Pensioner drawdown double whammy – incomes smashed as inflation soars and shares CRASH

Martin Lewis compares pension annuity against drawdown

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Millions of pensioners now leave their retirement nest egg invested via income drawdown, and take income and lump sums as required to cover their spending. Yet as inflation hits a 30-year high of 5.5 percent, they are being forced to draw ever larger sums and risk running out of cash altogether.

Now they face a second threat as global markets may go into meltdown if Russia invades Ukraine. A stock market crash could destroy the value of their savings held in drawdown, just when pensioners need them more than ever.

Income drawdown has become hugely popular since 2015’s pension freedom reforms scrapped the obligation to buy an annuity at retirement, but it also carries major risks, warns Nigel Hatt, head of pensions at financial advisers Tilney Group.

Done properly, pensioners should aim to draw income equal to the amount of annual growth on their pension fund, Hatt says. If they do that, their money should never run down.

But he warned: “While this is the desired result, it isn’t always the reality. The value of your pension may fall as well as rise, and you could end up with less than you originally invested.”

As the cost of living rages out of control, many pensioners are being forced to dip into their pension again and again, as they scramble to pay rocketing food and fuel bills.

Last week we saw the damage a crash would cause, as the FTSE 100 lost £54 billion on Monday on fears that Vladimir Putin was about to invade Ukraine. If Russian tanks and troops do roll in, drawdown savers will face a double squeeze.

People could see the size of their pension pot collapse, at the same time as they are drawing more money than ever from it.

Combined, this could spell disaster.

Worryingly, too many pensioners were already withdrawing money from their savings at an unsustainable rate BEFORE inflation struck, according to Financial Conduct Authority figures.

Financial planners say retirees can take four percent of their pension pot each year without running out of money. This is known as the “safe withdrawal rate”.

Yet official figures show that almost half drew more than eight per cent of their pension last year.

That’s DOUBLE the safe withdrawal rate.

Withdrawals on that scale would reduce a £100,000 pension pot to just £20,000 after 10 years, leaving little for later life.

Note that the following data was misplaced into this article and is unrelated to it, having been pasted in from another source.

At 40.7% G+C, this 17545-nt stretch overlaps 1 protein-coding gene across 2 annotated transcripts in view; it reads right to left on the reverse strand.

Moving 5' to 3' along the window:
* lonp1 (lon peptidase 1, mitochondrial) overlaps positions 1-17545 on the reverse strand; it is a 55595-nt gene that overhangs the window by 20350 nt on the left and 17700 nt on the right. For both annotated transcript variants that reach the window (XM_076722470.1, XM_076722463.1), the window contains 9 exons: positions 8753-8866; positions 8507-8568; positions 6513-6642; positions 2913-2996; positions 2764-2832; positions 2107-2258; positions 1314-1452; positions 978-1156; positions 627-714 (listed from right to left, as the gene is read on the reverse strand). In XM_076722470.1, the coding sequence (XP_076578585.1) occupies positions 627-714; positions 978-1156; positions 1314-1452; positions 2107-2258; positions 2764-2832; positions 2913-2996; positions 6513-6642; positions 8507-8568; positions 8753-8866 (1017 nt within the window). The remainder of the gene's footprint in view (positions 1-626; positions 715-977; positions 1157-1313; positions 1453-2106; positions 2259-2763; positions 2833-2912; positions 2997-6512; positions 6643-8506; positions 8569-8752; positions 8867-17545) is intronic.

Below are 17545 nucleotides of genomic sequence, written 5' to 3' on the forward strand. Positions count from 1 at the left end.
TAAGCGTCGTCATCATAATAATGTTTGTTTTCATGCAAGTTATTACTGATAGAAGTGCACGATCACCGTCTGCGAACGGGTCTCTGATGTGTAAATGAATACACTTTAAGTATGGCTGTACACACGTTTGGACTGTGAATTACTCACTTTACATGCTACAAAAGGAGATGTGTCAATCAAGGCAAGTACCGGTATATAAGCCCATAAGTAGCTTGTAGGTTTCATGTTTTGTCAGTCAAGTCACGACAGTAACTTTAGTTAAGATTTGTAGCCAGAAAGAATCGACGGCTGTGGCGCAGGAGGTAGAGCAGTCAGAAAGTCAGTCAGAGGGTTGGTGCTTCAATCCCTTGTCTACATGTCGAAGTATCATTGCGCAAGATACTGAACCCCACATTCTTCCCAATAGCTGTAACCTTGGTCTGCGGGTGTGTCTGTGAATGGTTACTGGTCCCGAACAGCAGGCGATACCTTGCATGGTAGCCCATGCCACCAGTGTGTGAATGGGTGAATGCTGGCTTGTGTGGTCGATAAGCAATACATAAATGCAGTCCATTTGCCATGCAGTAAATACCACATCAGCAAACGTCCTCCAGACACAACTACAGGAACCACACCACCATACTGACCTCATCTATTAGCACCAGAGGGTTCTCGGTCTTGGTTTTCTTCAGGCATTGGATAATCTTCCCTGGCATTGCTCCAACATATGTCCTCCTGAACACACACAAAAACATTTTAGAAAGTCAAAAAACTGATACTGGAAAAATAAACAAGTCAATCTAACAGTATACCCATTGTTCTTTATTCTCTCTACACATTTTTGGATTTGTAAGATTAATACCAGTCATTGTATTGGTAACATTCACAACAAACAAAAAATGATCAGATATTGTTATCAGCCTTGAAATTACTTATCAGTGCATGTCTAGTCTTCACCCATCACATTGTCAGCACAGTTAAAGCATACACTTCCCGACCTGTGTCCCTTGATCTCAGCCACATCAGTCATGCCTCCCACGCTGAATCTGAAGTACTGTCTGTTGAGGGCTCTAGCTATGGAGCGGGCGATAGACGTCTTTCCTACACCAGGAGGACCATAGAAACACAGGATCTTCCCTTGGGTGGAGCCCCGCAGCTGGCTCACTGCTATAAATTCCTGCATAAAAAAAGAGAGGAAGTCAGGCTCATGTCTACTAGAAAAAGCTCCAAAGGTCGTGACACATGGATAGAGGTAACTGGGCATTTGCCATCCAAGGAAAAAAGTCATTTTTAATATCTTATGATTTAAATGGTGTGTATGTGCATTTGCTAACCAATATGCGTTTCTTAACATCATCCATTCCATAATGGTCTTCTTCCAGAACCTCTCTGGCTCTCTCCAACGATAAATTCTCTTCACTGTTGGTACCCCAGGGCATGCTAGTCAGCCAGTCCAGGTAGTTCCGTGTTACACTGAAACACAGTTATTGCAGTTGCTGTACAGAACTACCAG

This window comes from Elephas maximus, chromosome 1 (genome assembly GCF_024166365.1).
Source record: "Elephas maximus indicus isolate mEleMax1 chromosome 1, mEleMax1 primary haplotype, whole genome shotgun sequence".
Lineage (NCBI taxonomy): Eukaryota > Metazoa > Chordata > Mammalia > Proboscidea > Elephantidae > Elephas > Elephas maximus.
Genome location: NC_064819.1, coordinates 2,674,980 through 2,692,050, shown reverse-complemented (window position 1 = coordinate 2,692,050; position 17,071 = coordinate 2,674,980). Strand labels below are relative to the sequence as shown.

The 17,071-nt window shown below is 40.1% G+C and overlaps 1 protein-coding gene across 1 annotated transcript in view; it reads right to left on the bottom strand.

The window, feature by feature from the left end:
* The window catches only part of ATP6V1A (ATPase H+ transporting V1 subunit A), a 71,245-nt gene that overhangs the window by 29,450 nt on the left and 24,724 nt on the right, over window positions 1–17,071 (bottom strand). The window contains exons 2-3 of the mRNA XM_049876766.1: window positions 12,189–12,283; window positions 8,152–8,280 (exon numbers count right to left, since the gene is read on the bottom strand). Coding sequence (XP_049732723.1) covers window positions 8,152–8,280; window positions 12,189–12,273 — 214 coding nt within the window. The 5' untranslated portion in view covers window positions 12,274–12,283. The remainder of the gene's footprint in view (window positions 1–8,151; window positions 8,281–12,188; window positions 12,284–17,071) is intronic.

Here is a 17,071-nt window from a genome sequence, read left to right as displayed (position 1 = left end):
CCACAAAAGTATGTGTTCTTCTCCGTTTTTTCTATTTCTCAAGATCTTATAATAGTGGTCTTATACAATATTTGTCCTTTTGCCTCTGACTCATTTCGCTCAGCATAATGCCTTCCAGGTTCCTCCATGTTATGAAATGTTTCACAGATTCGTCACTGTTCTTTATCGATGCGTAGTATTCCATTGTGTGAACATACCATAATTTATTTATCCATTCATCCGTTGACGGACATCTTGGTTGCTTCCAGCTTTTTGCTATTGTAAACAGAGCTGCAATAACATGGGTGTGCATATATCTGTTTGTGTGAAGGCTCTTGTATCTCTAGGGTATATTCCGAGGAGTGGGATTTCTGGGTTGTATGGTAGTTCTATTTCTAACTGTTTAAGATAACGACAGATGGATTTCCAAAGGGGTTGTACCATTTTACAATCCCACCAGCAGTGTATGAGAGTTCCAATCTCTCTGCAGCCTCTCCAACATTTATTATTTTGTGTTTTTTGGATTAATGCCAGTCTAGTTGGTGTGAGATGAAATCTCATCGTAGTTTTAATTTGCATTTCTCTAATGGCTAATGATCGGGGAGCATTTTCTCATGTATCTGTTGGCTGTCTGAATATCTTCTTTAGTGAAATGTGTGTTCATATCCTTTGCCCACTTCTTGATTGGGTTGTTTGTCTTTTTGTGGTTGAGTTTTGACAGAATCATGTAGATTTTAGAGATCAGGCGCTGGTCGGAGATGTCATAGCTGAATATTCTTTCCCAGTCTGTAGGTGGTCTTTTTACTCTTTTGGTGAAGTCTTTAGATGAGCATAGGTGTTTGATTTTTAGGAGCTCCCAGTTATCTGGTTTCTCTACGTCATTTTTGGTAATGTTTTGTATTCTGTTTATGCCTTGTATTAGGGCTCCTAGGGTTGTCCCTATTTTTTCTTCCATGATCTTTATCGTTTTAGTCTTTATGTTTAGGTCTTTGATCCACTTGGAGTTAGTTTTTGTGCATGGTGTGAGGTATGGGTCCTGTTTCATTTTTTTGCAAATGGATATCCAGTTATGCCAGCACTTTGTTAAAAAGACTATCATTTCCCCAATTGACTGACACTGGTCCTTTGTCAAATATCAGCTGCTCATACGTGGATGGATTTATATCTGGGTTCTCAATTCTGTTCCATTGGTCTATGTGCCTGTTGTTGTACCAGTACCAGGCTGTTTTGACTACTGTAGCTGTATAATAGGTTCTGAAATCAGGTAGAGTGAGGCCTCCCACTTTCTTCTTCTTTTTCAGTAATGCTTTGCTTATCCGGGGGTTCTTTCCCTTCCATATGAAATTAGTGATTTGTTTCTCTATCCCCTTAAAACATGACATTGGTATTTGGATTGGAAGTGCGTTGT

Even if investment growth averaged three percent a year, regular annual withdrawals of eight percent would reduce it to £40,254.

Too many pensioners are now entering the danger zone, warns Helen Morrissey, senior pensions analyst at Hargreaves Lansdown. “Taking large withdrawals early on means you could run out later.”

Since drawdown took off in 2015, stock markets have been relatively buoyant, helped by Government low interest rates and government stimulus during the pandemic.

As inflation rises and Russia menaces Ukraine, they could now crash amid growing fears of a share price superbubble.

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This would be frightening new territory for drawdown savers, says Stephen Lowe, retirement expert at Just Group.

“The worst-case scenario is that you are forced to draw extra money from your pension AFTER its value has plunged in a stock market crash.”

Markets often recover quickly but that’s no consolation if you were forced to withdraw money at the bottom of the market to pay the bills. “Your pension may never recover from this double blow,” Lowe says.

Nigel Hatt says drawdown is extremely flexible but not without its risks. “The amount of income you will receive is not guaranteed because it is wholly dependent on investment performance, so it will only work for people who have enough guaranteed income from other savings and investments to meet their basic needs.”

As a general rule, it works best for people with a large pension pot and a reasonably high tolerance for investment. “Seeking professional advice is essential and in some cases, a legal requirement,” Hatt says.

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